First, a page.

The New York Times’ Opinionator blog once again proves why it’s quickly becoming one of my favorite things on the internet. First time novelist and writing professor Benjamin Nugent writes in their “Draft” section (one that’s devoted entirely to writing) that the Luddite lifestyle he adapted when starting his MFA program in the rural midwest turned out to harm, not help, his writing. The whole piece, appropriately titled “Upside of Distraction” is sweet, sweet salve for a procrastinator’s guilt.
Writing a book consists largely of avoiding distractions. If you can forget your real circumstances and submerge yourself in your subject for hours every day, characters become more human, sentences become clearer and prettier. But utter devotion to the principle that distraction is Satan and writing is paramount can be just as poisonous as an excess of diversion. I tried to make writing my only god, and it sickened my work, for a while. The condition endemic to my generation, attention deficit disorder, gave way to its insidious Victorian foil: monomania.
He’s got a reassuring message for us writers with real world day jobs, too:
When good writing was my only goal, I made the quality of my work the measure of my worth. For this reason, I wasn’t able to read my own writing well. I couldn’t tell whether something I had just written was good or bad, because I needed it to be good in order to feel sane. I lost the ability to cheerfully interrogate how much I liked what I had written, to see what was actually on the page rather than what I wanted to see or what I feared to see.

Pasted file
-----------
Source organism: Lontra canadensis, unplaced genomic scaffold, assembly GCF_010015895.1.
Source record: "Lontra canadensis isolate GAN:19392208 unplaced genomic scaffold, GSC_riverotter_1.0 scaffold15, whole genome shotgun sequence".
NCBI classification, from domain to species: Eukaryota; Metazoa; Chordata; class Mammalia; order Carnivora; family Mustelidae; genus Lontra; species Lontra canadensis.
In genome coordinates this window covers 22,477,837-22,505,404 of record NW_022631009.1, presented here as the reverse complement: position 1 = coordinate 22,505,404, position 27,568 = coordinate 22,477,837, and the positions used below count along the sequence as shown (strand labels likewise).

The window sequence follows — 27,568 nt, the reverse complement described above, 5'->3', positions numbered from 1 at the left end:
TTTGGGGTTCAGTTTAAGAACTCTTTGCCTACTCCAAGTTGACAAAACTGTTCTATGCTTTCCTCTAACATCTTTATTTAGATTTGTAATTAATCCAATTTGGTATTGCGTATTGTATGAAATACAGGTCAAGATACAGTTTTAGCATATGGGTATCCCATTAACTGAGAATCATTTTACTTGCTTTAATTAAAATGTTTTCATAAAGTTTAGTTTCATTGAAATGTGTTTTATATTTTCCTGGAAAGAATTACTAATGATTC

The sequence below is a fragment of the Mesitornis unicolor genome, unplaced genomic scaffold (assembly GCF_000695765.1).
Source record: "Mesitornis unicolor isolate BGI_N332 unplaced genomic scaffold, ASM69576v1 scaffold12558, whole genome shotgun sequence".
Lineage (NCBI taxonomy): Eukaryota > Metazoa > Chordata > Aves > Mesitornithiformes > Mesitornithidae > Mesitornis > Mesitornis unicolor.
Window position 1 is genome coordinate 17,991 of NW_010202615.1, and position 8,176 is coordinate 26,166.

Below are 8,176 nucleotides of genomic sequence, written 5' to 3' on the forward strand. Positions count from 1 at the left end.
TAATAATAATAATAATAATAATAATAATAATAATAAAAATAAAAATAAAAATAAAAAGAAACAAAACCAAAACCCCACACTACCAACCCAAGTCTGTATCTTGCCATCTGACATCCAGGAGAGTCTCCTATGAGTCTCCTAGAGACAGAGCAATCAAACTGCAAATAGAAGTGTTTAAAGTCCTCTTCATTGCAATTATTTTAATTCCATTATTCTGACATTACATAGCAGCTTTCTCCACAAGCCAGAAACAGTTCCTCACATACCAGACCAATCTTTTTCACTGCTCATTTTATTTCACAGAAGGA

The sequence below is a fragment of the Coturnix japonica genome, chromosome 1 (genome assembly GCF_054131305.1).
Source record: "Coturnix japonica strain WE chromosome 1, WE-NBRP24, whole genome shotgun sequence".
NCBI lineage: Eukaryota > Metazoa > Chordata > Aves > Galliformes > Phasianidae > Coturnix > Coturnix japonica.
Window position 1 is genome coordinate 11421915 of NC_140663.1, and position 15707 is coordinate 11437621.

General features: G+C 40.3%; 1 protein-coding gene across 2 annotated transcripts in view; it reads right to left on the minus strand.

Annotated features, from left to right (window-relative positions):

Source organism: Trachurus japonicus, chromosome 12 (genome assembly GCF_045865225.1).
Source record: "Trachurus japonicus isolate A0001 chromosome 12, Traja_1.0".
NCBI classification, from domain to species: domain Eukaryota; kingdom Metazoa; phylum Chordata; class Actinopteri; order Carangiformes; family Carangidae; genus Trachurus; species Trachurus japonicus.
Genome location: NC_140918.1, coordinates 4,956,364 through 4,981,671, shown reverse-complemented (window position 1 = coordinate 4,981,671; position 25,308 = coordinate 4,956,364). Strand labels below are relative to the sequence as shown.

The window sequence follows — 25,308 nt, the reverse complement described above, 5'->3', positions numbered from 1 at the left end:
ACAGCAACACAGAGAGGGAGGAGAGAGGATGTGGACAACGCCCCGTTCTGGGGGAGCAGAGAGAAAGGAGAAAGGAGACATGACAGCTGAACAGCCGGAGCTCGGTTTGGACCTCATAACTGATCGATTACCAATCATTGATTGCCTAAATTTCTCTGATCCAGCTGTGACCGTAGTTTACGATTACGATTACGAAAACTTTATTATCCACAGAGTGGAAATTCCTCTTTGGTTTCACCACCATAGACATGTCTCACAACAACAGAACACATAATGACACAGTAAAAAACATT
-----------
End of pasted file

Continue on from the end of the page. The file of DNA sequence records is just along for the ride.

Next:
Recently, I’ve noticed that my work in my nonfiction writing class and efforts as a newbie blogger have made me better at my real job. Maybe not substantively better, since it involves a very, very different kind of writing than what I do here or in class. But it’s made me better in terms of perspective, mindset and sanity. It’s like a friend once said to me when I was single and dating: “Have lots going on.” In other words, don’t hang your hopes and self-esteem on one pursuit (a creative or romantic one). Having lots going on outside my day job, real work I can see going somewhere and that I enjoy, helps ease the frustrations that come with any desk job. And when I feel as though I’m failing as a writer, or (most often) am beating myself up for not getting as much outside stuff done as I’d like — this blog post or that story pitch or that interview that would have made an assignment for class so much stronger — having a day job that’s often interesting and stimulating can be a cold, necessary reminder of what matters: it’s what’s affording me the luxury to do these things in this city in the first place. When you have lots going on, no one thing can be the measure of your worth.
Sidenote: Benjamin Nugent’s debut novel looks really good. Based on reviews, it’s family and character driven…probably the kind of thing they’d call “chick lit” if he weren’t a dude.